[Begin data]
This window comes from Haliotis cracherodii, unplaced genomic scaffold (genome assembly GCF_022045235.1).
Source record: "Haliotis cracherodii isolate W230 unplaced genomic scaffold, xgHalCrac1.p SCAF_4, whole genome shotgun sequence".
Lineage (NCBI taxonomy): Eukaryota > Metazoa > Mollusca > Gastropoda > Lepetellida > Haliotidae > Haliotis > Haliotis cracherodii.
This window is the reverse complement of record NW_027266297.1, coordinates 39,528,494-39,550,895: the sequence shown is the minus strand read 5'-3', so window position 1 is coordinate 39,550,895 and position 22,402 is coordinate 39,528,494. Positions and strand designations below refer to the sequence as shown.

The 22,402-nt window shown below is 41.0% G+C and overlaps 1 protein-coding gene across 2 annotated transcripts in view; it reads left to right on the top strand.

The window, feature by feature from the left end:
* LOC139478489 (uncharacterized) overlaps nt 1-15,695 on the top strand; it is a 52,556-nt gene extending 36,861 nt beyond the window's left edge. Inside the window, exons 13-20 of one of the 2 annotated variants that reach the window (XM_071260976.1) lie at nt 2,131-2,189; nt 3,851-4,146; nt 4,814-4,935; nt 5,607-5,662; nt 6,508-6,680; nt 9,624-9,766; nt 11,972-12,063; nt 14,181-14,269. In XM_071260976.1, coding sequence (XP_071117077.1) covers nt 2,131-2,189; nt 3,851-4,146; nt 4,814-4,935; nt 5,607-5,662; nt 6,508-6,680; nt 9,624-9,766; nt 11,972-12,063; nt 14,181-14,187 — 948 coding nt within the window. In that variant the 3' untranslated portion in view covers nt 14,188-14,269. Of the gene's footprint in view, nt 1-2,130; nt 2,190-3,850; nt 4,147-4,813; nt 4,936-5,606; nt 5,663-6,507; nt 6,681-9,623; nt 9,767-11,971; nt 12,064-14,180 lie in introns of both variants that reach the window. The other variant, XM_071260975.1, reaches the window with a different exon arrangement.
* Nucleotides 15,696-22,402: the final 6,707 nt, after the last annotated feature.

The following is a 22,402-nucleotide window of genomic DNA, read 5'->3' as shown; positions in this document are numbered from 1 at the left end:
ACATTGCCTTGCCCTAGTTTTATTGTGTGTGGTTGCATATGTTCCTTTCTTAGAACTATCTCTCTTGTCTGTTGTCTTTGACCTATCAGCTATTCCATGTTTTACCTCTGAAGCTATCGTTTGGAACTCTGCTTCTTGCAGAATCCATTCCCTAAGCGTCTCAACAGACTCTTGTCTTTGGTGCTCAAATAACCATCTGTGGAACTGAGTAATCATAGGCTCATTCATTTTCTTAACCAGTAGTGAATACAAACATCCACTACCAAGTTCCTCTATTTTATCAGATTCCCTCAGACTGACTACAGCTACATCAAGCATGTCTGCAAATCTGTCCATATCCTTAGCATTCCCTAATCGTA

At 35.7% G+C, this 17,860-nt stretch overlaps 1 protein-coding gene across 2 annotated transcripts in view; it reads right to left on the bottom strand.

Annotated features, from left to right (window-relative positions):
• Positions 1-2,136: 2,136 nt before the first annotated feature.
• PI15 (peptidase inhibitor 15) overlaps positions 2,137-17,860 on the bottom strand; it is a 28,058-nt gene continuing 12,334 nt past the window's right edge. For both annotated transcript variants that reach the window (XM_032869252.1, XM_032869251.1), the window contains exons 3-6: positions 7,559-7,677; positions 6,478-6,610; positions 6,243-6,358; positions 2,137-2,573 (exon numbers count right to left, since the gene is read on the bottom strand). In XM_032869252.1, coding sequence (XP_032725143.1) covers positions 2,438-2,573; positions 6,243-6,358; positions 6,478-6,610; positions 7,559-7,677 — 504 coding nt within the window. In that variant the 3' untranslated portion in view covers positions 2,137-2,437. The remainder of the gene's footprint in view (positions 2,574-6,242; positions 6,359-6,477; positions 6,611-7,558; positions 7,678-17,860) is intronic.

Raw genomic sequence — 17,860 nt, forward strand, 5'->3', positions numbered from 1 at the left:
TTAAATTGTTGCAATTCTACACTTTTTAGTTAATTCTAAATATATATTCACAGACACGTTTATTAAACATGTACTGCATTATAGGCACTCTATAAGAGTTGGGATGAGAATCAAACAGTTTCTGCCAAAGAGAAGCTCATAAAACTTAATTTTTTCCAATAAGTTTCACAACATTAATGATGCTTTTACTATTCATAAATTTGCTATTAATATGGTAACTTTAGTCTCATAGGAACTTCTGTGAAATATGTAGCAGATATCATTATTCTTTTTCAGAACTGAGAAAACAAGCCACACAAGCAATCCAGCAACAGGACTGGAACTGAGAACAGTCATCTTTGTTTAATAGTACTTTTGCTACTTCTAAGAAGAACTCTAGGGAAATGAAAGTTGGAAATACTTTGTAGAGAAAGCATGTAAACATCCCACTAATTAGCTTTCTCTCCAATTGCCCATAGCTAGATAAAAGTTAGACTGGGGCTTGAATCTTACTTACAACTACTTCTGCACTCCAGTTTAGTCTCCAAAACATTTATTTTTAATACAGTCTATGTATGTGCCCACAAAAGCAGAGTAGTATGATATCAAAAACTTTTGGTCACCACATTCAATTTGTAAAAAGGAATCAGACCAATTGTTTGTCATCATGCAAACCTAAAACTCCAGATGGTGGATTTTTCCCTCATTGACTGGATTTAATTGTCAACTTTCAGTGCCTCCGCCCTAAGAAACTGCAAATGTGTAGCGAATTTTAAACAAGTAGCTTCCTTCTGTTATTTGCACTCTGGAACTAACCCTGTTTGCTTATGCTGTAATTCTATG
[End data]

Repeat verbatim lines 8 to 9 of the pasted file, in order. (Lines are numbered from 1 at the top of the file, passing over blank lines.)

* Nucleotides 15,696-22,402: the final 6,707 nt, after the last annotated feature.

The following is a 22,402-nucleotide window of genomic DNA, read 5'->3' as shown; positions in this document are numbered from 1 at the left end: